Cash Connections: The Digital Disruption of the Blu Penguin


Africa’s fintech start-up industry is one of the continent’s brightest spots. Companies like Paystack (bought by Stripe in late 2020 for $200 million) and Flutterwave, are changing the game and helping to fuel a firestorm of venture capital investment interest in African-made IT solutions. It’s easy to see why. One way or the other, people must exchange goods and/or services for money and it’s easier to snap up a locally made solution that understands the market than to spend time and resources searching for an answer to a question that has already been solved.

On the continent, vast swathes of people remain unbanked for a variety of reasons, one of the most pressing being accessibility. Physical banking infrastructure requires investments in buildings and staff, and servicing these branches as well, and so many locales end up in a banking desert.

Mobile money proved to be a way to make financial inclusion for underserved populations a reality. With even the most basic of mobile phones, a mobile money wallet could be created, and a customer would be well on their way to cashless transactions. Mobile money greatly reduced the cost of being part of the cashless ecosystem and opened up a world of transactions to underbanked people across the globe, particularly in developing countries.

This is creating a new dilemma: two cashless ecosystems, the old and the new existing in the same space and not always playing nicely together—interoperability between the two ecosystems can be a severe roadblock in a time where friction in the financial system could be costly. You could not walk into any store and make a purchase with mobile money; you could not guarantee that merchant would accept it. For banks, this also meant that they were left out of what was a fast-growing new sector in finance, and one they had yet to find a way to tap effectively.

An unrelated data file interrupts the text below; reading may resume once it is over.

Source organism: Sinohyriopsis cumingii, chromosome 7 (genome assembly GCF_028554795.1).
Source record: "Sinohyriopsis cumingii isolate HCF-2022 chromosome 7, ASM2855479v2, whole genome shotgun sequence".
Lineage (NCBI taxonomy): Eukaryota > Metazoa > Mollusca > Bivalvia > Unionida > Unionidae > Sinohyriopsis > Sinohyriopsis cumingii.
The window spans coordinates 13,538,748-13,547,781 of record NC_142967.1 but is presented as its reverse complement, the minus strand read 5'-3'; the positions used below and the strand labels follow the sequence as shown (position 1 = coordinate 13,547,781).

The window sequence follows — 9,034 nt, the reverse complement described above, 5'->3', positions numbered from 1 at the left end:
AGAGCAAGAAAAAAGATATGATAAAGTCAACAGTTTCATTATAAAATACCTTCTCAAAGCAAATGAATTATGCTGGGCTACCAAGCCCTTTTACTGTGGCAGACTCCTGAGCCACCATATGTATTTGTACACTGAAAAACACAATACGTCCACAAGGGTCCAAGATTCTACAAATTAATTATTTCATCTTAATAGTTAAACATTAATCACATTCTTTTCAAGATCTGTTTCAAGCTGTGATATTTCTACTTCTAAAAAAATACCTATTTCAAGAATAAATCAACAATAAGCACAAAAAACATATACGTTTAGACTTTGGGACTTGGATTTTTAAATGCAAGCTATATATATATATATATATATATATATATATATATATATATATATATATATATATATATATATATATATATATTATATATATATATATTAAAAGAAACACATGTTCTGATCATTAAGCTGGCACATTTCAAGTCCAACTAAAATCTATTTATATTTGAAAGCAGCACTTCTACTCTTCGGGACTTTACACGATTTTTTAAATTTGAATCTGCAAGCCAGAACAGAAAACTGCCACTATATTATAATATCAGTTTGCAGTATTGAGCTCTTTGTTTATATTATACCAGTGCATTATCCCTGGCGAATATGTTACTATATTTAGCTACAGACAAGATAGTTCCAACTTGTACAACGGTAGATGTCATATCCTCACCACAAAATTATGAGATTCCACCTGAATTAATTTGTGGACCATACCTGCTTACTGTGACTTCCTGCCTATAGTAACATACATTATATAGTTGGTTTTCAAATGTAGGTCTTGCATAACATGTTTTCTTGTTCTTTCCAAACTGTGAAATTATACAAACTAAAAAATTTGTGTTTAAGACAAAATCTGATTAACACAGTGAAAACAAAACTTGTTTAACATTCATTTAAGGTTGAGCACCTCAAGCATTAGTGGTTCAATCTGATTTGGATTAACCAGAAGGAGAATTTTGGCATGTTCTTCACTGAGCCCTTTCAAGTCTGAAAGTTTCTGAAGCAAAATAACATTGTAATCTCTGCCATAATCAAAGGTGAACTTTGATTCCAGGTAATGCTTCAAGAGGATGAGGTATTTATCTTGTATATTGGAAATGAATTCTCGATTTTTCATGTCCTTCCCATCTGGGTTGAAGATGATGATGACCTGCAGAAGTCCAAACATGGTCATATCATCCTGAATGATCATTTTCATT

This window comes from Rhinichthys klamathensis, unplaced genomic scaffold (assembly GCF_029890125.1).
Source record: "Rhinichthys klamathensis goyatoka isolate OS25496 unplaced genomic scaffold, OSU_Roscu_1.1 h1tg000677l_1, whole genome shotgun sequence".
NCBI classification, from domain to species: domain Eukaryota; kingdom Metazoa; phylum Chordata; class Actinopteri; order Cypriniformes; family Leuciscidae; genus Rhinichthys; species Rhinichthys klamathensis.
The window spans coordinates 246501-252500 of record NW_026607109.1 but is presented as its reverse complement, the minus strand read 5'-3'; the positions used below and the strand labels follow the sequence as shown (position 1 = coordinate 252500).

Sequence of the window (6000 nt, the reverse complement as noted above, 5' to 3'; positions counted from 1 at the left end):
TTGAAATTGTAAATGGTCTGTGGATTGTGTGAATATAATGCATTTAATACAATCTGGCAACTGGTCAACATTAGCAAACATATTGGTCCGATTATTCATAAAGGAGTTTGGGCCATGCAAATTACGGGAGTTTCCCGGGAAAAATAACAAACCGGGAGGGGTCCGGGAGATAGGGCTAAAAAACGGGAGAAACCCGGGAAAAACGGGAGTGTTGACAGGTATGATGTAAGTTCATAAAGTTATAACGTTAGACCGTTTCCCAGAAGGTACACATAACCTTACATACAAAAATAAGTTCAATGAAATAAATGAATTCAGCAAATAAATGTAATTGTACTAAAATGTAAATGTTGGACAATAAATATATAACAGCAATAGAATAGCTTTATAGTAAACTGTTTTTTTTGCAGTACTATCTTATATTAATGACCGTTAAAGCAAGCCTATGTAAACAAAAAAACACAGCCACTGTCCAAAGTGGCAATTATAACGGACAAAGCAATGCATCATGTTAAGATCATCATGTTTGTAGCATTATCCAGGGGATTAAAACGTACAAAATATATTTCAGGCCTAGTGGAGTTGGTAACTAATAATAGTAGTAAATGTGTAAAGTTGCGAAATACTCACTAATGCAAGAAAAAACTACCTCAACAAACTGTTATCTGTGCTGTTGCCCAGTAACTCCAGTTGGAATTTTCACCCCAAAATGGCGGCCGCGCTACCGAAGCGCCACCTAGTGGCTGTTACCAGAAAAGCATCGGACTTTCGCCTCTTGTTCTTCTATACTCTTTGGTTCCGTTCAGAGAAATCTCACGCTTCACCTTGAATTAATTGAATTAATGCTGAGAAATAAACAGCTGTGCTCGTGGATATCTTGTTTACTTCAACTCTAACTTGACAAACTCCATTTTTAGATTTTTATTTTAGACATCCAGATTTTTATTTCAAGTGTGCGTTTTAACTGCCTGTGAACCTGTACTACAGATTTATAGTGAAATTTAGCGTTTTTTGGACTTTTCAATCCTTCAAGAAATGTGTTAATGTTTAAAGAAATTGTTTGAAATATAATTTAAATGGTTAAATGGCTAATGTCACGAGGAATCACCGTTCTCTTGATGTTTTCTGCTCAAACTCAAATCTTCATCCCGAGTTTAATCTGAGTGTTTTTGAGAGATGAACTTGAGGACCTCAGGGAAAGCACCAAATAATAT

When Tenu Awoonor lived and worked in Nigeria for one of the nation’s largest telco companies, he very quickly noticed a key difference between his home country Ghana and how Nigerians made payment transactions. His background working in banking at Merrill Lynch where he rose to be an assistant vice president, helped him realise a few important differences. Back then, Nigerians were all about Point-of-Sale (POS) machines: they are quick to swipe or transfer with their banking apps. Mobile money really hadn’t taken off in Nigeria. Ghana was just the opposite: everyone had a mobile money account, but it was not seamless. People were hesitant to trust digital transactions with no accountability apart from a message sent to your phone. One blip and a transaction could disappear into the ether.